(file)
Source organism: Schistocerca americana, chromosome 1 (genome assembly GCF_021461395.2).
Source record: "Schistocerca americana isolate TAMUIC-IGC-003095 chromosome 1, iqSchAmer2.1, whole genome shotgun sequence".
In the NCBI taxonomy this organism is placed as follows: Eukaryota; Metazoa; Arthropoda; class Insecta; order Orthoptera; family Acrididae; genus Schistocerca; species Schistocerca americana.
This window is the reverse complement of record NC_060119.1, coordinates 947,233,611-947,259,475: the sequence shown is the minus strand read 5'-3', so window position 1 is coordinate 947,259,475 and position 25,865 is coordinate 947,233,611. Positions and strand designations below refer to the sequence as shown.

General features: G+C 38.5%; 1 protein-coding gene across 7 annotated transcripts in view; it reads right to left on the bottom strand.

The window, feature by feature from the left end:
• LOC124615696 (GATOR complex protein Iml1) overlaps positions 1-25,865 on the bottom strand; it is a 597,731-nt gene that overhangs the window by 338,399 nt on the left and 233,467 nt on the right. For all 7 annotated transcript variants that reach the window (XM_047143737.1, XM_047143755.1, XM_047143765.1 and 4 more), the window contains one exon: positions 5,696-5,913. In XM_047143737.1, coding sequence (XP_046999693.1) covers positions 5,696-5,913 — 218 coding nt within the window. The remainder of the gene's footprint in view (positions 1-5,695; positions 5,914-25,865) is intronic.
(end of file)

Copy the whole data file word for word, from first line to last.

Source organism: Schistocerca americana, chromosome 1 (genome assembly GCF_021461395.2).
Source record: "Schistocerca americana isolate TAMUIC-IGC-003095 chromosome 1, iqSchAmer2.1, whole genome shotgun sequence".
In the NCBI taxonomy this organism is placed as follows: Eukaryota; Metazoa; Arthropoda; class Insecta; order Orthoptera; family Acrididae; genus Schistocerca; species Schistocerca americana.
This window is the reverse complement of record NC_060119.1, coordinates 947,233,611-947,259,475: the sequence shown is the minus strand read 5'-3', so window position 1 is coordinate 947,259,475 and position 25,865 is coordinate 947,233,611. Positions and strand designations below refer to the sequence as shown.

General features: G+C 38.5%; 1 protein-coding gene across 7 annotated transcripts in view; it reads right to left on the bottom strand.

The window, feature by feature from the left end:
• LOC124615696 (GATOR complex protein Iml1) overlaps positions 1-25,865 on the bottom strand; it is a 597,731-nt gene that overhangs the window by 338,399 nt on the left and 233,467 nt on the right. For all 7 annotated transcript variants that reach the window (XM_047143737.1, XM_047143755.1, XM_047143765.1 and 4 more), the window contains one exon: positions 5,696-5,913. In XM_047143737.1, coding sequence (XP_046999693.1) covers positions 5,696-5,913 — 218 coding nt within the window. The remainder of the gene's footprint in view (positions 1-5,695; positions 5,914-25,865) is intronic.